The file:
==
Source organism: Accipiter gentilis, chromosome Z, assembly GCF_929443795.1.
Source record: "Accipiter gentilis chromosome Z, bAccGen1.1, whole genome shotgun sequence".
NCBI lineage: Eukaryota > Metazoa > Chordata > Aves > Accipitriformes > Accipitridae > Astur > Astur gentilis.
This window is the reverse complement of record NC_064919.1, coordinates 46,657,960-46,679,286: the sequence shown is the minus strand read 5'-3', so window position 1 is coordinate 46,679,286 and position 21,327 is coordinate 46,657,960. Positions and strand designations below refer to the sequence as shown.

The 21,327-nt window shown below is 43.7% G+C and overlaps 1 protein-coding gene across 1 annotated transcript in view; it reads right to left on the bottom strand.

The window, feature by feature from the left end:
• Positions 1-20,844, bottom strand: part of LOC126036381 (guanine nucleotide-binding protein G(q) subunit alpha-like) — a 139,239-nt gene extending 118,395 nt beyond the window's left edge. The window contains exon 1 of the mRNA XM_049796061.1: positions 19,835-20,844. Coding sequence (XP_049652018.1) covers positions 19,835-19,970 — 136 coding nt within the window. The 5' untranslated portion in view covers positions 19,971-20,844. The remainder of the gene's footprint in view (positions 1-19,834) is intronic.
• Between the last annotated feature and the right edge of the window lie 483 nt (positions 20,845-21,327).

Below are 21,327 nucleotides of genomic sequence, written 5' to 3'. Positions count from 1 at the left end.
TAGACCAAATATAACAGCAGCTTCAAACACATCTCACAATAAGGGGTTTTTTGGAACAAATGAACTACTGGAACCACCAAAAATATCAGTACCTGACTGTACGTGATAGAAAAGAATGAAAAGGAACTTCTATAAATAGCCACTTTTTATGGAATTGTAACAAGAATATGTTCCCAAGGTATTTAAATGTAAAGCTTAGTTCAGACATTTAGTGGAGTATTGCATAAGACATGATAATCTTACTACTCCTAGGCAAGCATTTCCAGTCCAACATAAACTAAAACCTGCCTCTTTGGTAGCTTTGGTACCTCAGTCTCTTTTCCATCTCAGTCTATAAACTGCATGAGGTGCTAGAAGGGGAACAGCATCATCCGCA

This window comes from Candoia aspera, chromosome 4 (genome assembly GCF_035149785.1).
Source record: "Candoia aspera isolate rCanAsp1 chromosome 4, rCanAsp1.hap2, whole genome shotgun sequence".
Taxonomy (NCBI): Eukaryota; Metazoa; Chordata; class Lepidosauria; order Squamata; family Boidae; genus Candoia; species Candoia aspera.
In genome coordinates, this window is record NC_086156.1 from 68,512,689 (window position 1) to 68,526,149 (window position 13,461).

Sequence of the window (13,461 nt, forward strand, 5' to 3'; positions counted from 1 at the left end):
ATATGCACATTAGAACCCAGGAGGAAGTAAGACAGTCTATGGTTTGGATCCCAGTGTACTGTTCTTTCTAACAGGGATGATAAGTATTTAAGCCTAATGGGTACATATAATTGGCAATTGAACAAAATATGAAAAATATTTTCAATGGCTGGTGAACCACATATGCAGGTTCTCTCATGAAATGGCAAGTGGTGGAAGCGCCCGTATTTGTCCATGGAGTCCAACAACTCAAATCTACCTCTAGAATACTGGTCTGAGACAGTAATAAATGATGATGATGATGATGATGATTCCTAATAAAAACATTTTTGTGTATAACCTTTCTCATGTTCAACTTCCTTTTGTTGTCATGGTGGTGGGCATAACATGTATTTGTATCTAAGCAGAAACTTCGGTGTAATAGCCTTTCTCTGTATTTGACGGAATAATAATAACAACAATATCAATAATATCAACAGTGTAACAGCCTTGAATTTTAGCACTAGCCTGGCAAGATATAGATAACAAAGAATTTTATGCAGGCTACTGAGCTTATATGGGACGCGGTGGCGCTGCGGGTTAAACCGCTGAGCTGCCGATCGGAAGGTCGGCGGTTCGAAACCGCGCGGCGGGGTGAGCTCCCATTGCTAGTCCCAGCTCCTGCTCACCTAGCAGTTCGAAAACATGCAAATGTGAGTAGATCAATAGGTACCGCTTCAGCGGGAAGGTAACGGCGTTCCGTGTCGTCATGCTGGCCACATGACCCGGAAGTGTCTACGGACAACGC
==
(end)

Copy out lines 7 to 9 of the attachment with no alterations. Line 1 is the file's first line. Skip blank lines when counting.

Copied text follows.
• Positions 1-20,844, bottom strand: part of LOC126036381 (guanine nucleotide-binding protein G(q) subunit alpha-like) — a 139,239-nt gene extending 118,395 nt beyond the window's left edge. The window contains exon 1 of the mRNA XM_049796061.1: positions 19,835-20,844. Coding sequence (XP_049652018.1) covers positions 19,835-19,970 — 136 coding nt within the window. The 5' untranslated portion in view covers positions 19,971-20,844. The remainder of the gene's footprint in view (positions 1-19,834) is intronic.
• Between the last annotated feature and the right edge of the window lie 483 nt (positions 20,845-21,327).

Below are 21,327 nucleotides of genomic sequence, written 5' to 3'. Positions count from 1 at the left end.